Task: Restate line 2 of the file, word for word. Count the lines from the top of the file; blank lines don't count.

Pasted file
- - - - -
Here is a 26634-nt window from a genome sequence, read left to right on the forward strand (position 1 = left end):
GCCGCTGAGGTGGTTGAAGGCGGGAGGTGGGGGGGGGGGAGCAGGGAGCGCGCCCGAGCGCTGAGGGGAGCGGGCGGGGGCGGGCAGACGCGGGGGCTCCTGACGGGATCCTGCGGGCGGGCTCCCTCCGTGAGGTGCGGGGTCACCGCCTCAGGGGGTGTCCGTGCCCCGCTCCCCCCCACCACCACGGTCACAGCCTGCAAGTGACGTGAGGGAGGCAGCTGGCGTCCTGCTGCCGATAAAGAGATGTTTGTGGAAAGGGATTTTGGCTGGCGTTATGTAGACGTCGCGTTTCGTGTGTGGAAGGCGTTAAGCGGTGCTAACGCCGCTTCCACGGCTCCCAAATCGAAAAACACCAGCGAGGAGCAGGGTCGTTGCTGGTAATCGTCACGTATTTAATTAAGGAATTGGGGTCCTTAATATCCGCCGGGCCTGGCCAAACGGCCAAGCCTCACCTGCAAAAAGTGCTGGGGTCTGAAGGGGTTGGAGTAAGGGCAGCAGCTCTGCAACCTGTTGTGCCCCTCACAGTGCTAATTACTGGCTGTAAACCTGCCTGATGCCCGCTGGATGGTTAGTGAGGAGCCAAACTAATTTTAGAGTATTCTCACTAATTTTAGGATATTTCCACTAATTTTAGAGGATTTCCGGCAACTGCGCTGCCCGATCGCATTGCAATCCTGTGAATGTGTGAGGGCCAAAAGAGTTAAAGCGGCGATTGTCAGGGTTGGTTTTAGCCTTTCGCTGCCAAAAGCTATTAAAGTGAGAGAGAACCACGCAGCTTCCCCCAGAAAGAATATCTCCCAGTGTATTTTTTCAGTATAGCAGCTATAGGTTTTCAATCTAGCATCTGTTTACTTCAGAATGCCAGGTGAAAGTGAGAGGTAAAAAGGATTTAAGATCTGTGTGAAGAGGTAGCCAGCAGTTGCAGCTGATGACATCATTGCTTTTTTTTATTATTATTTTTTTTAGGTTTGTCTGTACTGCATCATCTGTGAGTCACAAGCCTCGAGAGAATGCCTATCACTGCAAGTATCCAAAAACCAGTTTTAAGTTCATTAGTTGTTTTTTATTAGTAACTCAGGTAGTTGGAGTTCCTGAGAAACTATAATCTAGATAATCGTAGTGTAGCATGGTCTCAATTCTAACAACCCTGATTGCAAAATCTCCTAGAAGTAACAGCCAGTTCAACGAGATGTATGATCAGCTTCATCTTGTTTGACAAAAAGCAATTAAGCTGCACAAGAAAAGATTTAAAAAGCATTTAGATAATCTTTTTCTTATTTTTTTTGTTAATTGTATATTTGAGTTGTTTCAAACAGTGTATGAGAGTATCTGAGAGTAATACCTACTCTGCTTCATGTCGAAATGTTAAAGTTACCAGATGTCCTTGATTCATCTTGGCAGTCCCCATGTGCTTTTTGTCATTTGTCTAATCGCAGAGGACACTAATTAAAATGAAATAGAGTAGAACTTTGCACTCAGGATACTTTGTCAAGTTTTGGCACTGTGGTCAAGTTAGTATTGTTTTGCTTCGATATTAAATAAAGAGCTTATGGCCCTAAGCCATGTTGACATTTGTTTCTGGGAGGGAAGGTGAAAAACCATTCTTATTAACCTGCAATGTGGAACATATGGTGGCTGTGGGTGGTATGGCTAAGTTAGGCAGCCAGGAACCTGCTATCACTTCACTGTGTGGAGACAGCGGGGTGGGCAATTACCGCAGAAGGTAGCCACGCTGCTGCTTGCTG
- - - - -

GCCGCTGAGGTGGTTGAAGGCGGGAGGTGGGGGGGGGGGAGCAGGGAGCGCGCCCGAGCGCTGAGGGGAGCGGGCGGGGGCGGGCAGACGCGGGGGCTCCTGACGGGATCCTGCGGGCGGGCTCCCTCCGTGAGGTGCGGGGTCACCGCCTCAGGGGGTGTCCGTGCCCCGCTCCCCCCCACCACCACGGTCACAGCCTGCAAGTGACGTGAGGGAGGCAGCTGGCGTCCTGCTGCCGATAAAGAGATGTTTGTGGAAAGGGATTTTGGCTGGCGTTATGTAGACGTCGCGTTTCGTGTGTGGAAGGCGTTAAGCGGTGCTAACGCCGCTTCCACGGCTCCCAAATCGAAAAACACCAGCGAGGAGCAGGGTCGTTGCTGGTAATCGTCACGTATTTAATTAAGGAATTGGGGTCCTTAATATCCGCCGGGCCTGGCCAAACGGCCAAGCCTCACCTGCAAAAAGTGCTGGGGTCTGAAGGGGTTGGAGTAAGGGCAGCAGCTCTGCAACCTGTTGTGCCCCTCACAGTGCTAATTACTGGCTGTAAACCTGCCTGATGCCCGCTGGATGGTTAGTGAGGAGCCAAACTAATTTTAGAGTATTCTCACTAATTTTAGGATATTTCCACTAATTTTAGAGGATTTCCGGCAACTGCGCTGCCCGATCGCATTGCAATCCTGTGAATGTGTGAGGGCCAAAAGAGTTAAAGCGGCGATTGTCAGGGTTGGTTTTAGCCTTTCGCTGCCAAAAGCTATTAAAGTGAGAGAGAACCACGCAGCTTCCCCCAGAAAGAATATCTCCCAGTGTATTTTTTCAGTATAGCAGCTATAGGTTTTCAATCTAGCATCTGTTTACTTCAGAATGCCAGGTGAAAGTGAGAGGTAAAAAGGATTTAAGATCTGTGTGAAGAGGTAGCCAGCAGTTGCAGCTGATGACATCATTGCTTTTTTTTATTATTATTTTTTTTAGGTTTGTCTGTACTGCATCATCTGTGAGTCACAAGCCTCGAGAGAATGCCTATCACTGCAAGTATCCAAAAACCAGTTTTAAGTTCATTAGTTGTTTTTTATTAGTAACTCAGGTAGTTGGAGTTCCTGAGAAACTATAATCTAGATAATCGTAGTGTAGCATGGTCTCAATTCTAACAACCCTGATTGCAAAATCTCCTAGAAGTAACAGCCAGTTCAACGAGATGTATGATCAGCTTCATCTTGTTTGACAAAAAGCAATTAAGCTGCACAAGAAAAGATTTAAAAAGCATTTAGATAATCTTTTTCTTATTTTTTTTGTTAATTGTATATTTGAGTTGTTTCAAACAGTGTATGAGAGTATCTGAGAGTAATACCTACTCTGCTTCATGTCGAAATGTTAAAGTTACCAGATGTCCTTGATTCATCTTGGCAGTCCCCATGTGCTTTTTGTCATTTGTCTAATCGCAGAGGACACTAATTAAAATGAAATAGAGTAGAACTTTGCACTCAGGATACTTTGTCAAGTTTTGGCACTGTGGTCAAGTTAGTATTGTTTTGCTTCGATATTAAATAAAGAGCTTATGGCCCTAAGCCATGTTGACATTTGTTTCTGGGAGGGAAGGTGAAAAACCATTCTTATTAACCTGCAATGTGGAACATATGGTGGCTGTGGGTGGTATGGCTAAGTTAGGCAGCCAGGAACCTGCTATCACTTCACTGTGTGGAGACAGCGGGGTGGGCAATTACCGCAGAAGGTAGCCACGCTGCTGCTTGCTG